According to Ashley, in press, the “Domino Effect” is when the appearance in one big publication signals a call to action to other publications, including all the smaller ones. The credibility that can be harnessed from one feature in Entrepreneur can lead to countless other features – meaning that your time and money spent going after big publications won’t just get you in the big leagues, but could double your number of press features.

Planning A Launch

Admittedly, I was the new author who was desperately contacting journalists only two weeks before my book launch date. I knew there had to be a better strategy. But, how far in advance of a launch should someone start to pitch their company or product?

Turns out, it’s much longer than I thought. Ashley says that one should start 3-6 months in advance to begin the strategy, which includes identifying and getting to know your target customer and building your materials (a pitch letter, media list, and high res images). Then, 4-6 weeks in advance, you should begin to pitch digital outlets. Writers for these outlets usefully have a packed editorial calendar, so this is how long in advance they’re planning out. And, if you’re going for a feature in print magazine, it’s a whole different ball game. You should be contacting editorial six months in advance.

Need more information on crafting this launch strategy? For a complete guide, check out Ashley’s FAQ’s here.

Crafting Your Story

Remember, it’s vital to be in control of your headline and story angle so that if it’s picked up by a journalist, it has the most impact on your target market. We live in an interesting time. It’s never been easier to generate press, and yet, that’s why strategy is so important.

Here are Ashley’s famous “Three New Principles of PR” to ensure you’re approaching journalists with the most strategy.

1. The “Archetype Approach.”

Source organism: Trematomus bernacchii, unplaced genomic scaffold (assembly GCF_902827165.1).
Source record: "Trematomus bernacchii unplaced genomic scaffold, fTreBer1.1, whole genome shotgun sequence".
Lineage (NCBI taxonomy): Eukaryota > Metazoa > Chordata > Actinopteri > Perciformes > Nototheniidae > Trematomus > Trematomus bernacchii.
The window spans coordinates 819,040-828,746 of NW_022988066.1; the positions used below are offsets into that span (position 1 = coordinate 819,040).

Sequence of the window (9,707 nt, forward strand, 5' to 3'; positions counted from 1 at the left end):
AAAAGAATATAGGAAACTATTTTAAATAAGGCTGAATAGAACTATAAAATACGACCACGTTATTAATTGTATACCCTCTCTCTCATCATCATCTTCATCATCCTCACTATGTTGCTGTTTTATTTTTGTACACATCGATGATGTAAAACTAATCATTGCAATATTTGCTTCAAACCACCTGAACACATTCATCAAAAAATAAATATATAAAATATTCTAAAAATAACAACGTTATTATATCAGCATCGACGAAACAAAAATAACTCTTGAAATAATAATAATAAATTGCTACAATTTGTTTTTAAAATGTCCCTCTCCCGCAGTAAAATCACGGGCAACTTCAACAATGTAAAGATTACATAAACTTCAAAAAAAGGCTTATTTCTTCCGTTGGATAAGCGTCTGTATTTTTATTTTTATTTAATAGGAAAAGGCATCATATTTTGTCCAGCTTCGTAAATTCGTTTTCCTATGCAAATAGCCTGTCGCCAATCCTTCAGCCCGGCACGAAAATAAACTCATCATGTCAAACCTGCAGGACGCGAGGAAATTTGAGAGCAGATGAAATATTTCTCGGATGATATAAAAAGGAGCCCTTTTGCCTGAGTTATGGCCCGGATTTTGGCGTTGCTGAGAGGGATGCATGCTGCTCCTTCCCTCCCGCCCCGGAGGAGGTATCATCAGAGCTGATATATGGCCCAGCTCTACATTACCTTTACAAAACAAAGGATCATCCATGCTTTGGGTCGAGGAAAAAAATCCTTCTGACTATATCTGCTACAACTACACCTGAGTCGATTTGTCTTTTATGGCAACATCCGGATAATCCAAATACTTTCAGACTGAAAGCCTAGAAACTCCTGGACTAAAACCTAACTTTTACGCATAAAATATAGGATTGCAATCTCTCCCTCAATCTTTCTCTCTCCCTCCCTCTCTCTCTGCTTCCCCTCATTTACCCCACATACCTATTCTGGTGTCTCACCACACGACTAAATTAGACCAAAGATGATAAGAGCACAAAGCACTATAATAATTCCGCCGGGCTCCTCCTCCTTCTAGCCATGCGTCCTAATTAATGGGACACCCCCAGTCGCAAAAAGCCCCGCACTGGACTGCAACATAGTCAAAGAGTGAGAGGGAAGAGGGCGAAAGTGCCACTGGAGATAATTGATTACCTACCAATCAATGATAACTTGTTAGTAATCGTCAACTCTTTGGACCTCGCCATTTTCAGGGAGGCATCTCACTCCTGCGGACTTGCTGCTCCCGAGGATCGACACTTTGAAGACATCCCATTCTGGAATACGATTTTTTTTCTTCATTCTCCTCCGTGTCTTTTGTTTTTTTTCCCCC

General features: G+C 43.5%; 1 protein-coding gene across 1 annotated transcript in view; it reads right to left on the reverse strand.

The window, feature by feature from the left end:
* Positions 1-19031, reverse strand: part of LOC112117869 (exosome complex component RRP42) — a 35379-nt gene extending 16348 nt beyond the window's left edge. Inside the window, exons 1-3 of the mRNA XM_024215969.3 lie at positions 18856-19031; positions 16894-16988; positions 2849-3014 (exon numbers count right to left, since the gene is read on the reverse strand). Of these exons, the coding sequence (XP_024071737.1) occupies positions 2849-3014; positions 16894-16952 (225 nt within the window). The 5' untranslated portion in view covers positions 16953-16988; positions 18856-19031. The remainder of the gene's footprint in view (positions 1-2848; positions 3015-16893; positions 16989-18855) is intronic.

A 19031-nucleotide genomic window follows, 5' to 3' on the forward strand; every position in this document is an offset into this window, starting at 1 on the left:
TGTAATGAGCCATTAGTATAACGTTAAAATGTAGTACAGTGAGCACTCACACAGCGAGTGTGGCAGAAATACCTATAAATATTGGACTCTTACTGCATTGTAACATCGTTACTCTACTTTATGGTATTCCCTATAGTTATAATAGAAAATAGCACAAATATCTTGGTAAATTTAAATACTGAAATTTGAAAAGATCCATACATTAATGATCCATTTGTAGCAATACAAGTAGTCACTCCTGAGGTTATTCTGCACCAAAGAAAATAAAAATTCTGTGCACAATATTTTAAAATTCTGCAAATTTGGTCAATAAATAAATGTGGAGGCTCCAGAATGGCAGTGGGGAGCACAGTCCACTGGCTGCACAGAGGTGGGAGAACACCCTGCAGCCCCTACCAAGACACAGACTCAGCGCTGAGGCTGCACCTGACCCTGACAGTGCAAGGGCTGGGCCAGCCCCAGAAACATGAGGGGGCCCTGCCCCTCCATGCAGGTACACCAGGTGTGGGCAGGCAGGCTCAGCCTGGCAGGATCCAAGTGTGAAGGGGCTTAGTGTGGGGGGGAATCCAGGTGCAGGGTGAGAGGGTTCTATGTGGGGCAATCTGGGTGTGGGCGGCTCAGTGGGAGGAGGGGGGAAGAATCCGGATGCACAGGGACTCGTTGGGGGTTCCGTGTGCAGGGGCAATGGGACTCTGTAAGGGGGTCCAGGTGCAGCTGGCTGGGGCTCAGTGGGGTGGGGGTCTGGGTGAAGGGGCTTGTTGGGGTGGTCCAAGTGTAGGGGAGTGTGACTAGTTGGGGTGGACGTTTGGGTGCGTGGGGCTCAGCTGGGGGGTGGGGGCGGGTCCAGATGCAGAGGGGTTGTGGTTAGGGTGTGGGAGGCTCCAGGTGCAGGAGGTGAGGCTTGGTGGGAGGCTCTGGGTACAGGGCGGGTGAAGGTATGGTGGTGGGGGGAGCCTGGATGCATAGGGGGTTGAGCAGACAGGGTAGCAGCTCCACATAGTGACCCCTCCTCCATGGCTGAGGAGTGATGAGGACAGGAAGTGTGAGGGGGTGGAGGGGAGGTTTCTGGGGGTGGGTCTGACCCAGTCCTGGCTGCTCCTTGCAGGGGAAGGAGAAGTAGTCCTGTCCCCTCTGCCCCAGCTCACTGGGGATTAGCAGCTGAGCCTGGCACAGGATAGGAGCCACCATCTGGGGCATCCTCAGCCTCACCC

One of Ashley’s first clients was Psychology Today, where she edited and wrote headlines for 35 articles a week. After plenty of time in this gig, she started to see a pattern emerge for which headlines generated the most traction. She distilled it down to 13 archetypes. Three examples:

  1. “Low to High.” This is your classic rags to riches tale. A sample headline that she used at Appleseed was, These Two Women Built Built A Multimillion Dollar Company From A Drawing On The Back Of A Paper Napkin. It captured so much traction that the founders gave a talk at Columbia, spoke in front of 11,000 people, and landed TV coverage, too.
  2. “High to Low.” The opposite, but still compelling. This is the story of someone who “has it all” but gives it up for something unexpected. A story that came to mind as she told me this archetype was the story of Dave Hollis, husband to Rachel Hollis, who gave up his lucrative executive position at Disney to work for her company.
  3. “Practical and Actionable.” You guessed it, an article just like this one . Something like, “Seven Surefire Strategies to Gain Press” (hi!) will always garner clicks. People want to learn, and this is also a great way to position yourself as an expert. So, for my book, which is about ideation and big ideas, I could have pitched an article like, “Five Creative Ways to Create Your Next Big Idea.”

2. “Purposeful Planting.”